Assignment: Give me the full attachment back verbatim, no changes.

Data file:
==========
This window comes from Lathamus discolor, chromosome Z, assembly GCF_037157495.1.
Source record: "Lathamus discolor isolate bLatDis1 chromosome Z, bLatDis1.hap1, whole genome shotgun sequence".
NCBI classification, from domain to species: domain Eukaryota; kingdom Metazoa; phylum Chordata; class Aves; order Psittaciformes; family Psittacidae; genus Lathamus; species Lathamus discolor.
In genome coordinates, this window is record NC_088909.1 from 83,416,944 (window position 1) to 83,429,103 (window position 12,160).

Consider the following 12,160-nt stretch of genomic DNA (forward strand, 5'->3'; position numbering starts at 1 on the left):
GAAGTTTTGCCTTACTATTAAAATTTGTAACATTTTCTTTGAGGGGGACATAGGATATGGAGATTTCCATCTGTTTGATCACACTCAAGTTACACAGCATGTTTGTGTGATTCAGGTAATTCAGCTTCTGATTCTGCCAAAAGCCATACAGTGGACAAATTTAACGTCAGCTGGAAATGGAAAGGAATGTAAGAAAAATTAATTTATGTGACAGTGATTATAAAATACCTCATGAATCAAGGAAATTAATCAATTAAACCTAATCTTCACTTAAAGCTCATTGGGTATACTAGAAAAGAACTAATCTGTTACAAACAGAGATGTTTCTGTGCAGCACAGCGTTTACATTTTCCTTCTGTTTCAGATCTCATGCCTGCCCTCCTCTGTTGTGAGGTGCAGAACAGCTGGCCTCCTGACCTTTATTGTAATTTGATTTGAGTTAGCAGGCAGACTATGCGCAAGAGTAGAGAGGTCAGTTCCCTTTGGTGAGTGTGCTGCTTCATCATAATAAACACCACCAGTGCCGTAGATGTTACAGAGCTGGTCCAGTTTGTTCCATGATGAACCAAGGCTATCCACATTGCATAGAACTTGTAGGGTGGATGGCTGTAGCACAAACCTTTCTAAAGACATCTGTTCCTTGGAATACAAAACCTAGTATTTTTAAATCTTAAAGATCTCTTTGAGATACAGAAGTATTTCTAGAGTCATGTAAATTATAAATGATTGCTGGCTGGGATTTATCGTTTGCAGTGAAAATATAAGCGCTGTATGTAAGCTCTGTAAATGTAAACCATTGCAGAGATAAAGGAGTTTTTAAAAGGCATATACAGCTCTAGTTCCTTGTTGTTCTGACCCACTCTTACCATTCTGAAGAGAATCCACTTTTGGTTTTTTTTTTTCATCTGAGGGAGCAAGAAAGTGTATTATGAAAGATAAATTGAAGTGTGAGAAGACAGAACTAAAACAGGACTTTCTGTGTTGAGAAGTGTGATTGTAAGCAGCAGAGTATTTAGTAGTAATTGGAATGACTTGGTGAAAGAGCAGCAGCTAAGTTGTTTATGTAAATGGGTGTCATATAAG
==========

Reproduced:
This window comes from Lathamus discolor, chromosome Z, assembly GCF_037157495.1.
Source record: "Lathamus discolor isolate bLatDis1 chromosome Z, bLatDis1.hap1, whole genome shotgun sequence".
NCBI classification, from domain to species: domain Eukaryota; kingdom Metazoa; phylum Chordata; class Aves; order Psittaciformes; family Psittacidae; genus Lathamus; species Lathamus discolor.
In genome coordinates, this window is record NC_088909.1 from 83,416,944 (window position 1) to 83,429,103 (window position 12,160).

Consider the following 12,160-nt stretch of genomic DNA (forward strand, 5'->3'; position numbering starts at 1 on the left):
GAAGTTTTGCCTTACTATTAAAATTTGTAACATTTTCTTTGAGGGGGACATAGGATATGGAGATTTCCATCTGTTTGATCACACTCAAGTTACACAGCATGTTTGTGTGATTCAGGTAATTCAGCTTCTGATTCTGCCAAAAGCCATACAGTGGACAAATTTAACGTCAGCTGGAAATGGAAAGGAATGTAAGAAAAATTAATTTATGTGACAGTGATTATAAAATACCTCATGAATCAAGGAAATTAATCAATTAAACCTAATCTTCACTTAAAGCTCATTGGGTATACTAGAAAAGAACTAATCTGTTACAAACAGAGATGTTTCTGTGCAGCACAGCGTTTACATTTTCCTTCTGTTTCAGATCTCATGCCTGCCCTCCTCTGTTGTGAGGTGCAGAACAGCTGGCCTCCTGACCTTTATTGTAATTTGATTTGAGTTAGCAGGCAGACTATGCGCAAGAGTAGAGAGGTCAGTTCCCTTTGGTGAGTGTGCTGCTTCATCATAATAAACACCACCAGTGCCGTAGATGTTACAGAGCTGGTCCAGTTTGTTCCATGATGAACCAAGGCTATCCACATTGCATAGAACTTGTAGGGTGGATGGCTGTAGCACAAACCTTTCTAAAGACATCTGTTCCTTGGAATACAAAACCTAGTATTTTTAAATCTTAAAGATCTCTTTGAGATACAGAAGTATTTCTAGAGTCATGTAAATTATAAATGATTGCTGGCTGGGATTTATCGTTTGCAGTGAAAATATAAGCGCTGTATGTAAGCTCTGTAAATGTAAACCATTGCAGAGATAAAGGAGTTTTTAAAAGGCATATACAGCTCTAGTTCCTTGTTGTTCTGACCCACTCTTACCATTCTGAAGAGAATCCACTTTTGGTTTTTTTTTTTCATCTGAGGGAGCAAGAAAGTGTATTATGAAAGATAAATTGAAGTGTGAGAAGACAGAACTAAAACAGGACTTTCTGTGTTGAGAAGTGTGATTGTAAGCAGCAGAGTATTTAGTAGTAATTGGAATGACTTGGTGAAAGAGCAGCAGCTAAGTTGTTTATGTAAATGGGTGTCATATAAG